Now that the US vs. Iran confrontation has entered a dangerous new phase with last night’s killing of top Iranian military commander Qassem Soleimani, I am seeing a lot of worry on Facebook and in private forums about the possibility of imminent Iranian cyberattacks on critical infrastructure, transportation, and the like.
This breathless Business Insider headline is typical: “Iran’s ‘forceful revenge’ against the US is likely to include cyberwarfare, and experts warn that the attacks could be devastating”. Some other examples of recent coverage:
- ‘A cyberattack should be expected’: U.S. strike on Iranian leader sparks fears of major digital disruption
- We Talked to Experts About Iran’s Cyberwar Capabilities
- ‘They’re going to want bloodshed’: 5 ways Iran could retaliate in cyberspace
- Here’s What a Cyber Attack by Iran Might Look Like
- Cyber War Between Iran and United States Could Have Far-Reaching Implications
I am not an information security (infosec) expert, but I am a software professional and a tech journalist (I co-founded the popular tech site Ars Technica, and have written a book on microprocessors), and I have often pinch hit on the infosec beat in the course of my career. And I have a message for anyone losing sleep at night over the prospect of the Iranians taking down the power grid, or a civilian airliner, or our banking system: it’s too soon to worry about that stuff.
When evaluating the likelihood of a cyberattack from a state actor like Iran, there are two primary factors to consider: capability and attribution.
Capability is straightforward — does this party have the expertise to pull off the contemplated attack — and it’s where most people begin and end when thinking about this issue.
Given the rickety, insecure state of so much of our critical infrastructure, the answer for most mid-tier cyber adversaries, e.g. Iran and North Korea, is “yes, they probably have the capability to do that” for a pretty wide range of nightmare cyberattack scenarios short of maybe taking down the nation’s power grid or our entire banking system.
It’s not that their hackers are that good — it’s that information security everywhere is in that bad a shape.
But fortunately for all of us, capability isn’t the whole story.
Attribution: the coverup is harder than the crime
If any group of bad guys, state or non-state, carries out a major cyberattack on the US that places lives at risk or does significant damage to critical infrastructure, and the US can attribute the attack to them with a high enough degree of confidence, then those bad guys are done for. We will treat the cyberattack like an act of war — because it is one! — and respond accordingly.
Foiling America’s efforts to attribute the attack to an adversary with enough confidence to justify retaliation, is far and away harder than merely carrying out the attack itself.
A simple analogy: Amazon’s new Go stores — where you just walk in, grab whatever you want off the shelf, and walk straight out — might be very easy to steal from. But in order to do it and stay out of jail you’d also have to know how to disable the store’s 874 face-tracking cameras.
Similarly, in order to, say, bring down a major city’s power grid, you need detailed knowledge of that city’s power infrastructure and its weaknesses; but the bar for such knowledge is only moderately high, and lots of bad guys have it.
But in order to bring down a city’s power grid and cover your tracks so that you don’t get nuked for it, you not only require the aforementioned power grid details, but you also need intimate knowledge of the US’s advanced cyber forensics capabilities, and of the forensic capabilities of any public- or private-sector groups we might bring in to help figure out who did it.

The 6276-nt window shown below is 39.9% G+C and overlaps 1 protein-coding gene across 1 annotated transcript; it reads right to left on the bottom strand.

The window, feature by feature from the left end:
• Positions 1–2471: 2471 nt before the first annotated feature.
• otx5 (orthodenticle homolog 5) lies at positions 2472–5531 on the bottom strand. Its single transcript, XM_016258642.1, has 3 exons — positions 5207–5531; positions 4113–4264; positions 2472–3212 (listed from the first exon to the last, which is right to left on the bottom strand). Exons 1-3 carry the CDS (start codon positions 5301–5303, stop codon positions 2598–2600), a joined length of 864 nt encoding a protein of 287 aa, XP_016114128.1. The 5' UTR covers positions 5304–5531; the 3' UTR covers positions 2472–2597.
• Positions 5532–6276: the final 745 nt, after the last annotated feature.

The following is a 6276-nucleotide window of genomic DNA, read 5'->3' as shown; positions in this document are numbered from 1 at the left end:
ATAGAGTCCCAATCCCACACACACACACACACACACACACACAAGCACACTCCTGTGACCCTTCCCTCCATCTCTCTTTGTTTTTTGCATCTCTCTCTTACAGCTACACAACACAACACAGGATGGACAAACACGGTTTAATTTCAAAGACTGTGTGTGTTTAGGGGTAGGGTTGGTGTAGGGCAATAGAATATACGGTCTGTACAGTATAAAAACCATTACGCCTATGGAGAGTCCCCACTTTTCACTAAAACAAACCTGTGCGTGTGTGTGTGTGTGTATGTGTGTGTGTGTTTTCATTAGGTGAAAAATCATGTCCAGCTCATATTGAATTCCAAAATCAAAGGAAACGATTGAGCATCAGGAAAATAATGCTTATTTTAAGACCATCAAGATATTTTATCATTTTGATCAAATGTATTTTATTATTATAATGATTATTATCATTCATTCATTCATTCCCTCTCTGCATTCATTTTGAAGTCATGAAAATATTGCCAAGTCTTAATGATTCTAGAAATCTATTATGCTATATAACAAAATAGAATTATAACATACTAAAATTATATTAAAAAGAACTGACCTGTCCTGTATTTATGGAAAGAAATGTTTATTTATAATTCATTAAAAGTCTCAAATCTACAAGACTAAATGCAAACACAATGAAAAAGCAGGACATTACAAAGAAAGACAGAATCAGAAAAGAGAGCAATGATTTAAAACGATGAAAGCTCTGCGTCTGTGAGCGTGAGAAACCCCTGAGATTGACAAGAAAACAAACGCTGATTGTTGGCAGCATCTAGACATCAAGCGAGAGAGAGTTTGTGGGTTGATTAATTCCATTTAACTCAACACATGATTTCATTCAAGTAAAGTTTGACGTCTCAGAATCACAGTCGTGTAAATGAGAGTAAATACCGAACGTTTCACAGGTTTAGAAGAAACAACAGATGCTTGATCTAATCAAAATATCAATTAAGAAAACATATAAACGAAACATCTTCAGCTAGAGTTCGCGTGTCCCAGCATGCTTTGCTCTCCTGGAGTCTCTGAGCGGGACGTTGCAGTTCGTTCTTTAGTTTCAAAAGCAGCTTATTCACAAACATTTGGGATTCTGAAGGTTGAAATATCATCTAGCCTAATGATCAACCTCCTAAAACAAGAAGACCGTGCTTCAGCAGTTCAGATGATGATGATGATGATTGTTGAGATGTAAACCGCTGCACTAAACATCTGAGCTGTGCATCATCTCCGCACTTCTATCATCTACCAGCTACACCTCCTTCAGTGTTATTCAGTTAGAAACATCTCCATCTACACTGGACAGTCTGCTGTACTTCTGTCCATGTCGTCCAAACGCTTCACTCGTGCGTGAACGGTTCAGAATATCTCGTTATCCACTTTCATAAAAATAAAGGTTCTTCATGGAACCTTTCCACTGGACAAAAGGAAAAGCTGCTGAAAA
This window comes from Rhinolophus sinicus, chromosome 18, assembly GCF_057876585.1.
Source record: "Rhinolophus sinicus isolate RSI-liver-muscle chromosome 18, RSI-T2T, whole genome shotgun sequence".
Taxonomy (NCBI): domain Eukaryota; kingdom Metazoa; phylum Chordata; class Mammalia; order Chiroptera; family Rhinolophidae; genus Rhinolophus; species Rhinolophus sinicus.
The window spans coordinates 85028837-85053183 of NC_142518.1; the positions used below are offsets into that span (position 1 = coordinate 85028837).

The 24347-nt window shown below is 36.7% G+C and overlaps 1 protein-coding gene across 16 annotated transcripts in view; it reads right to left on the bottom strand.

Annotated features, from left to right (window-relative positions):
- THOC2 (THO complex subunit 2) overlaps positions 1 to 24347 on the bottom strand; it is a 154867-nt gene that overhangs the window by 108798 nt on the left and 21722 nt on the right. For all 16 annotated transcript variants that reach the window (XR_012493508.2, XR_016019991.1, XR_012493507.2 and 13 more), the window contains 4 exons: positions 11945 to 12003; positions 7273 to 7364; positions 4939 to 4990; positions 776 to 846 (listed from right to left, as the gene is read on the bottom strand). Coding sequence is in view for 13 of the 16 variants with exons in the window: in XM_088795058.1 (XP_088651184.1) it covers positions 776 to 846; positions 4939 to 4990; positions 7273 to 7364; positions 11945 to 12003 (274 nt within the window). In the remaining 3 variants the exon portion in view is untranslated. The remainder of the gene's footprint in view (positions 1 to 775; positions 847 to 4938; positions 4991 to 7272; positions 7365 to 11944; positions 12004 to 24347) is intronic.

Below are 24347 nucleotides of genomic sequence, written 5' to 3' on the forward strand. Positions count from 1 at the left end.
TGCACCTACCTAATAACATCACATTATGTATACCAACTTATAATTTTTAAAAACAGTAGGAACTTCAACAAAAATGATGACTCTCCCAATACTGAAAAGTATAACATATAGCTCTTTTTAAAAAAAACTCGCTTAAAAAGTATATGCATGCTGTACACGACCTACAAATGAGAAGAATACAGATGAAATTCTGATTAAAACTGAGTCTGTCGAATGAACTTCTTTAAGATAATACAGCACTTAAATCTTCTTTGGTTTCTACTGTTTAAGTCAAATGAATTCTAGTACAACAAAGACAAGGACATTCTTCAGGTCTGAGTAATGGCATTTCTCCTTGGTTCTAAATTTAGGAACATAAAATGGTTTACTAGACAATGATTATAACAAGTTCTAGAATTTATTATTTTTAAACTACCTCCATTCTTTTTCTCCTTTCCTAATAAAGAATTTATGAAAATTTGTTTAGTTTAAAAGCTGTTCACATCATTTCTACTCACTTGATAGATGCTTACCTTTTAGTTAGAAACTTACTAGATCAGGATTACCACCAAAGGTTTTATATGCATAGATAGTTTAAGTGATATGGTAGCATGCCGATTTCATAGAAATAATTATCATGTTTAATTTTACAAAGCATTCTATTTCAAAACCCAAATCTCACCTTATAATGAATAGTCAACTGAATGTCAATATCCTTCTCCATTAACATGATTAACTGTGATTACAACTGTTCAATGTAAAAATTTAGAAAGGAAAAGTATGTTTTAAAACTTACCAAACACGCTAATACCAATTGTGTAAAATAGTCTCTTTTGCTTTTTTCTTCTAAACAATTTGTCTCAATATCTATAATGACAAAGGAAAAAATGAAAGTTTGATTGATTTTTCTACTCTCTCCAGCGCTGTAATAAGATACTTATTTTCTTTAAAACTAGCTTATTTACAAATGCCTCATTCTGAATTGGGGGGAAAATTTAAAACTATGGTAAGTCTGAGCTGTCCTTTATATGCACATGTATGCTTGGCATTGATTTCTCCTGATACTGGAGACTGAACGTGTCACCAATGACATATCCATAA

(Kind of like when the FBI couldn’t crack a criminal’s iPhone encryption, so they hired an Israeli company to do it for them.)
We’re not there, yet
So far, Iran’s modus operandi in the region has been to attack US interests through proxies — allied militias and terror groups — leaving some plausible deniability so that they don’t cross the red line of being seen as directly responsible for the loss of US lives.
Writing in the Washington Post, Afshon Ostovar, an author and analyst with deep expertise on Iran, argues that Iran is very likely to continue along this path of arms-length retaliation-by-proxy. They cannot afford an all-out military confrontation with the US, so they’ll resort to proxy wars, terror attacks, and possibly lower-grade cyberattacks like the recent ransomware attack on Atlanta that was attributed to the regime.
Many other smart analysts are saying the same thing — that Iran cannot afford to take this all the way, and that they’ll keep playing the long game and fighting by proxy:
9. What’s more likely is sustained proxy attacks against US interests/allies regionally and even globally. Iran has a long history of such attacks in Europe, Africa, Asia, and Latin America, with mixed success; regime apparatchiks are already telegraphing: https://t.co/OdlctWUIkT
— Karim Sadjadpour (@ksadjadpour) January 3, 2020
Only if the situation escalates to the point of all-out war on Iranian soil, with the regime fighting America for its survival, will they stop caring about the cyber attribution issue and throw their full cyber warfare arsenal at us.
To be clear, the current situation is very dangerous, and many level-headed, non-alarmist voices are quite worried about an escalation spiral that brings us to the point of full-blown, open conflict. But the limited nature of Iran’s options and the fact that neither the US nor Iran wants such a costly war means that, for now, the odds are that if we do see cyberattacks here in the US, they’ll be expensive and inconvenient, but not deadly and devastating.